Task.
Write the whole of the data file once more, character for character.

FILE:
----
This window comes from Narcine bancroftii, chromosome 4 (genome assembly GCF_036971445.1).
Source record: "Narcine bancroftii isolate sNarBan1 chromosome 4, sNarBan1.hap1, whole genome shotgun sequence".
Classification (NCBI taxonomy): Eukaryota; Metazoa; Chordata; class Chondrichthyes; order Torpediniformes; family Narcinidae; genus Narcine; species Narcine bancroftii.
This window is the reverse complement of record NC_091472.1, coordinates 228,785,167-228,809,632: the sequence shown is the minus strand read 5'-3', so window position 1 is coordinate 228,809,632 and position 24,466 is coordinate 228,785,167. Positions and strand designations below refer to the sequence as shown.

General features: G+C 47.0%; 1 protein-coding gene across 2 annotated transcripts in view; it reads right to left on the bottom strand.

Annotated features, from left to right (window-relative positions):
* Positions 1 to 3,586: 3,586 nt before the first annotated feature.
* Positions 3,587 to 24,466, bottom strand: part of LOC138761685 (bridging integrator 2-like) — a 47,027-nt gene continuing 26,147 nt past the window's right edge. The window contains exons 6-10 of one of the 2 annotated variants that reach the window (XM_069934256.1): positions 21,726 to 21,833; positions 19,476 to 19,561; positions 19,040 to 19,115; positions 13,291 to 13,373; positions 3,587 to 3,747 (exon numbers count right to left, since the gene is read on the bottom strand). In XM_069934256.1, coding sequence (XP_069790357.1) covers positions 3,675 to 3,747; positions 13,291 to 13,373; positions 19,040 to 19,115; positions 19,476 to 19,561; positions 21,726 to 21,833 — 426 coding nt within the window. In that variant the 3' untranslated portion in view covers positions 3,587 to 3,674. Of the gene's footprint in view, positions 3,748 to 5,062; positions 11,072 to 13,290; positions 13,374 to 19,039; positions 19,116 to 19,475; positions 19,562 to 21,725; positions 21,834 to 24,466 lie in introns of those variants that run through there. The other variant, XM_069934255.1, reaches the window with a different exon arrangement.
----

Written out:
This window comes from Narcine bancroftii, chromosome 4 (genome assembly GCF_036971445.1).
Source record: "Narcine bancroftii isolate sNarBan1 chromosome 4, sNarBan1.hap1, whole genome shotgun sequence".
Classification (NCBI taxonomy): Eukaryota; Metazoa; Chordata; class Chondrichthyes; order Torpediniformes; family Narcinidae; genus Narcine; species Narcine bancroftii.
This window is the reverse complement of record NC_091472.1, coordinates 228,785,167-228,809,632: the sequence shown is the minus strand read 5'-3', so window position 1 is coordinate 228,809,632 and position 24,466 is coordinate 228,785,167. Positions and strand designations below refer to the sequence as shown.

General features: G+C 47.0%; 1 protein-coding gene across 2 annotated transcripts in view; it reads right to left on the bottom strand.

Annotated features, from left to right (window-relative positions):
* Positions 1 to 3,586: 3,586 nt before the first annotated feature.
* Positions 3,587 to 24,466, bottom strand: part of LOC138761685 (bridging integrator 2-like) — a 47,027-nt gene continuing 26,147 nt past the window's right edge. The window contains exons 6-10 of one of the 2 annotated variants that reach the window (XM_069934256.1): positions 21,726 to 21,833; positions 19,476 to 19,561; positions 19,040 to 19,115; positions 13,291 to 13,373; positions 3,587 to 3,747 (exon numbers count right to left, since the gene is read on the bottom strand). In XM_069934256.1, coding sequence (XP_069790357.1) covers positions 3,675 to 3,747; positions 13,291 to 13,373; positions 19,040 to 19,115; positions 19,476 to 19,561; positions 21,726 to 21,833 — 426 coding nt within the window. In that variant the 3' untranslated portion in view covers positions 3,587 to 3,674. Of the gene's footprint in view, positions 3,748 to 5,062; positions 11,072 to 13,290; positions 13,374 to 19,039; positions 19,116 to 19,475; positions 19,562 to 21,725; positions 21,834 to 24,466 lie in introns of those variants that run through there. The other variant, XM_069934255.1, reaches the window with a different exon arrangement.